So I stayed home. A lot. Because it was the right thing to do. It was the right thing to do for this community I committed a year of my life to learn for and learn from, and give back whatever they asked of me. And nothing in my life has ever been so rewarding.
After a few weeks of laying low and proving that I wasn’t there to use their country as the background for my own self-actualization movie, the invitations came pouring in. I got to hike a famous volcano & bathe in the hotsprings at the top; catch my own trout and eat it fresh-cooked; “party” all night at a local festival with my coworker’s family; march in the culturally-significant “Mama Negra” parade donning traditional costume (at the insistence of my colleagues); visit “haunted” rock formations and significant shrines protecting against volcanic activity; climb waterfalls hidden in the jungle; study one of the indigenous languages, Kichwa, with a preeminent local scholar and activist, alongside a half dozen heritage speakers; and learn about ayahuasca’s proper uses from a lapsed Shamanic student (and receive tons of advice about why white people should NOT try it).
Where were all the twenty-somethings?
Most twenty-somethings I met were deeply ingrained in their family life both socially and economically. They worked several jobs—usually some sort of service job in the family business, student work, and childcare. Many were entrepreneurs on the side, selling homemade food at soccer games on Sundays or working with the community brigades to repair roads and other civil services.
No one had time or space to go drink craft cocktails or party all night. They barely had time to see their own significant others. If they did travel or go out, they wanted to bring their parents and grandparents—who else would help with childcare?
Furthermore, most people already had kids before they even thought about college. College was seen as a second or even third step of adulthood.
So while everyone in Latacunga was working three jobs and having quality family time, what were YOU doing shut up in your house?
All kinds of stuff! Here’s what my schedule was like:
6am – dawn run.
Terry, shut up. You did NOT wake up at dawn to run. Don’t lie to me.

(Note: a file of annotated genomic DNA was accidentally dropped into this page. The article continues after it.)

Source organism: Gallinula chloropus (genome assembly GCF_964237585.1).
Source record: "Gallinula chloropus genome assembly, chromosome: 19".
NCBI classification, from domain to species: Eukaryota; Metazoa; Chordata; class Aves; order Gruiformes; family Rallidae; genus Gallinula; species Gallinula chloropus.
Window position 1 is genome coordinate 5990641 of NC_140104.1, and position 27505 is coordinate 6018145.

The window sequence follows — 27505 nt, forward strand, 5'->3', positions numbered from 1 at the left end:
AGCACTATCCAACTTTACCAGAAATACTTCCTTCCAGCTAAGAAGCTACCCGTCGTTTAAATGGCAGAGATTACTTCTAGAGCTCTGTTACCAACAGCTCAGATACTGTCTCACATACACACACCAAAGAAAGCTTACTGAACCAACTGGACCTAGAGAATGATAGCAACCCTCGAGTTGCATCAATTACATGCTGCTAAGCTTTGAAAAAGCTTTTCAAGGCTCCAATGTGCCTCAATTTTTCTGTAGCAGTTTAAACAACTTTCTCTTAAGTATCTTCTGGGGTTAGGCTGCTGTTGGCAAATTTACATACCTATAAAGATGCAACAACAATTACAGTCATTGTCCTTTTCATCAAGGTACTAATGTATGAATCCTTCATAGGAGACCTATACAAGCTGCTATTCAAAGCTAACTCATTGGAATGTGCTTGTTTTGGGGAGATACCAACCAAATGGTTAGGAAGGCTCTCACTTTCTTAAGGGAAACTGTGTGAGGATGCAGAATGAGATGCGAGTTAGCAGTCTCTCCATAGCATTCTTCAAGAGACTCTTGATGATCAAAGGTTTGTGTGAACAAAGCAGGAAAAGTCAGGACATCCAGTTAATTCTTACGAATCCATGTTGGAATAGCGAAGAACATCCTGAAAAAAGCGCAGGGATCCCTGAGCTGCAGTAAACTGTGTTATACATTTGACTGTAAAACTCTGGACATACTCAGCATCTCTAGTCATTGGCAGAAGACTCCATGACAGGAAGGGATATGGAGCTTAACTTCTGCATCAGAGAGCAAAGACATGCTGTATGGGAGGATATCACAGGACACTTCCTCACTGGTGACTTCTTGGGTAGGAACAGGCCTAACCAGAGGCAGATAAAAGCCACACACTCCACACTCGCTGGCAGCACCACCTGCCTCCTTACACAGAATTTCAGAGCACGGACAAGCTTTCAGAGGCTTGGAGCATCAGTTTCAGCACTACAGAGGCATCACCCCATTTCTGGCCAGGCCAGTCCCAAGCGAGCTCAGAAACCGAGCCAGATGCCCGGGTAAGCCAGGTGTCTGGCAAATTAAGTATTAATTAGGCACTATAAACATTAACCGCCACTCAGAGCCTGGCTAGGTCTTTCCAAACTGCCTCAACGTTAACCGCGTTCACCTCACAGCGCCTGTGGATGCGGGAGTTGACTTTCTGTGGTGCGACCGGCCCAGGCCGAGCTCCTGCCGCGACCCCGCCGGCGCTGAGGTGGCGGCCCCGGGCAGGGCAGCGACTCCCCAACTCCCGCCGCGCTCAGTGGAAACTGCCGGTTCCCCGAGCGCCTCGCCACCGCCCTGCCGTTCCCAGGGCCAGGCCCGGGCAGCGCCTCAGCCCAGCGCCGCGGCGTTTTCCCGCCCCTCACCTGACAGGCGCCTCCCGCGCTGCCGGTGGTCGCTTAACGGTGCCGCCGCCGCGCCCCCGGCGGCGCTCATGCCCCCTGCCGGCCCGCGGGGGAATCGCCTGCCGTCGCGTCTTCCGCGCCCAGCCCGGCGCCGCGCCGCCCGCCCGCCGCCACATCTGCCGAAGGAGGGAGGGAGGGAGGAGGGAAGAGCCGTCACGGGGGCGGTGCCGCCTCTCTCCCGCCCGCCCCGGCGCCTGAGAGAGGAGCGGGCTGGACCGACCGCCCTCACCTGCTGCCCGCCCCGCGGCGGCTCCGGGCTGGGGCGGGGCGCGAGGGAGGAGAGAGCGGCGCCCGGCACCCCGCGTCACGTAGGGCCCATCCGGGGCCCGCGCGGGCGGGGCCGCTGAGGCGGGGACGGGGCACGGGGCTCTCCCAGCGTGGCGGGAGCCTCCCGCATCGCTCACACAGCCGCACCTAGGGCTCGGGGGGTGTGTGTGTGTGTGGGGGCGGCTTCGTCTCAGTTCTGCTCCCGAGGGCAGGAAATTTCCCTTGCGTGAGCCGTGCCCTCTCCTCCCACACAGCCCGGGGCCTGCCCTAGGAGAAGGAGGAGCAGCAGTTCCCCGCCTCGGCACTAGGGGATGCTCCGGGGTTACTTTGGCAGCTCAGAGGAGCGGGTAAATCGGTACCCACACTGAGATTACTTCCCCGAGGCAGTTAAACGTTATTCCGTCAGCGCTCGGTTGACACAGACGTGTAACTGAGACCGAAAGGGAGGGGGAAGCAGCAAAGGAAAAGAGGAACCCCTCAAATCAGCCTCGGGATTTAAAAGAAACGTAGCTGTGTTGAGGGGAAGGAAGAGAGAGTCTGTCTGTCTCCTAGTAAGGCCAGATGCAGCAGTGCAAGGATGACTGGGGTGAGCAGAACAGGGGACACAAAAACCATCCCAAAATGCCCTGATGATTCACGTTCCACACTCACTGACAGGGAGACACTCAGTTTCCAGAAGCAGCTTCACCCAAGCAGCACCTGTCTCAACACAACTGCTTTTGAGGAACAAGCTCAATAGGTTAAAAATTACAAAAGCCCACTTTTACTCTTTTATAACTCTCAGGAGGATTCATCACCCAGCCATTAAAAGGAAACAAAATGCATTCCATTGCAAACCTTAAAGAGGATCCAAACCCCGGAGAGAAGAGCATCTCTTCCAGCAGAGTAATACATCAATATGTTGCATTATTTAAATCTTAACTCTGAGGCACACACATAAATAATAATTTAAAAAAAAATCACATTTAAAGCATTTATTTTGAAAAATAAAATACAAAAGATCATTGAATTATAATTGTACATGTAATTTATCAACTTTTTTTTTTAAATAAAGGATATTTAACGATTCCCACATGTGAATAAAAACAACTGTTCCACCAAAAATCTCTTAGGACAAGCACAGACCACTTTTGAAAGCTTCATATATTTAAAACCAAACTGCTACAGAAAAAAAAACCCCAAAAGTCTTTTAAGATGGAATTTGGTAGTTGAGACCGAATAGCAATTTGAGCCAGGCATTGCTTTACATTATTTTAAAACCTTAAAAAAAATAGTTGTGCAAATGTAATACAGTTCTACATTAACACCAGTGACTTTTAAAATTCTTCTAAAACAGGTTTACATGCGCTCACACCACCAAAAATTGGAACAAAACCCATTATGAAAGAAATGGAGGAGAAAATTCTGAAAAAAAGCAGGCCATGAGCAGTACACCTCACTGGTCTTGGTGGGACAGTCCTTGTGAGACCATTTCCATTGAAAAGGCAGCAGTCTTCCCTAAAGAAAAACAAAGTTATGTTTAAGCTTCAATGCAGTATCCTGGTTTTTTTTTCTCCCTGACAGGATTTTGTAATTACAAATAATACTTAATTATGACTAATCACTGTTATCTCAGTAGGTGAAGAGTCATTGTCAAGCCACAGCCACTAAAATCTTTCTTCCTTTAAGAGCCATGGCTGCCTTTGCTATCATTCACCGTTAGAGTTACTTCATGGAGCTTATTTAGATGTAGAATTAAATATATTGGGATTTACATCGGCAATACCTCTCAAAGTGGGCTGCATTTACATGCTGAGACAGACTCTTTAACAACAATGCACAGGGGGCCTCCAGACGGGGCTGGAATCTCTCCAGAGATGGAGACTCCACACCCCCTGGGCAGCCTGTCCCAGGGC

I’m not lying! I told you, I adapted aspects of myself I thought were essential, but weren’t really.
The dawn runs were a cultural accommodation. Unlike Chicago, you don’t see folks out in running gear at literally all hours. In Latacunga, a dedicated bunch of middle aged men and women congregated silently in the city’s central park and ran laps around a little half-mile track. I joined them, silently, and my presence did not seem disruptive to this quiet little group.
It was a glorious experiences. The sun poked through the fog and illuminated the snow-capped Cotopaxi volcano with fiery magenta light. The rising moon in the cold blue sky, the whispering palm trees, Florence + the Machine on my iPod. It was an important, centering meditation. I learned the streets of the city really well without the bustle of traffic, and had some quality time with its unique turn of the century architecture. Also—with the rest of my schedule, there was no other time to run!
I went running at dawn, cooked a simple meal with coffee, worked from 10am-9pm, and came home to eat another simple meal and chat with friends abroad on the internet while I worked on classwork.
Meanwhile, three days a week I basically had no structured schedule (Fri-Sunday). It was a relief after the 11 hour days at the university, but it turned out very healthy for me.
Really, most of those days I spent inside my apartment staring out my window, as the popular FB event suggests. And I did pretty well, all things considered.
But you’re an extrovert! How did you survive?
It’s true that I get lots of energy from interacting face-to-face with people, especially if they’re telling a story unique to their own life experience or teaching me in some other way. But I find I also get lots of energy from any project that truly activates my mind.
Anyway it’s a false dichotomy. Everyone’s got a little bit of introvert in them. I’ve seen every single extrovert I know post about how much they love binging Netflix or scrolling through FB.
While the current situation is a little bit different than my situation while in Ecuador, I learned valuable lessons during my time sheltering in place in Ecuador, and I’ll be sharing my “Stay at Home Survival Tips” here on Third Coast Review this week. Stay tuned for Part 2 and 3 later this week!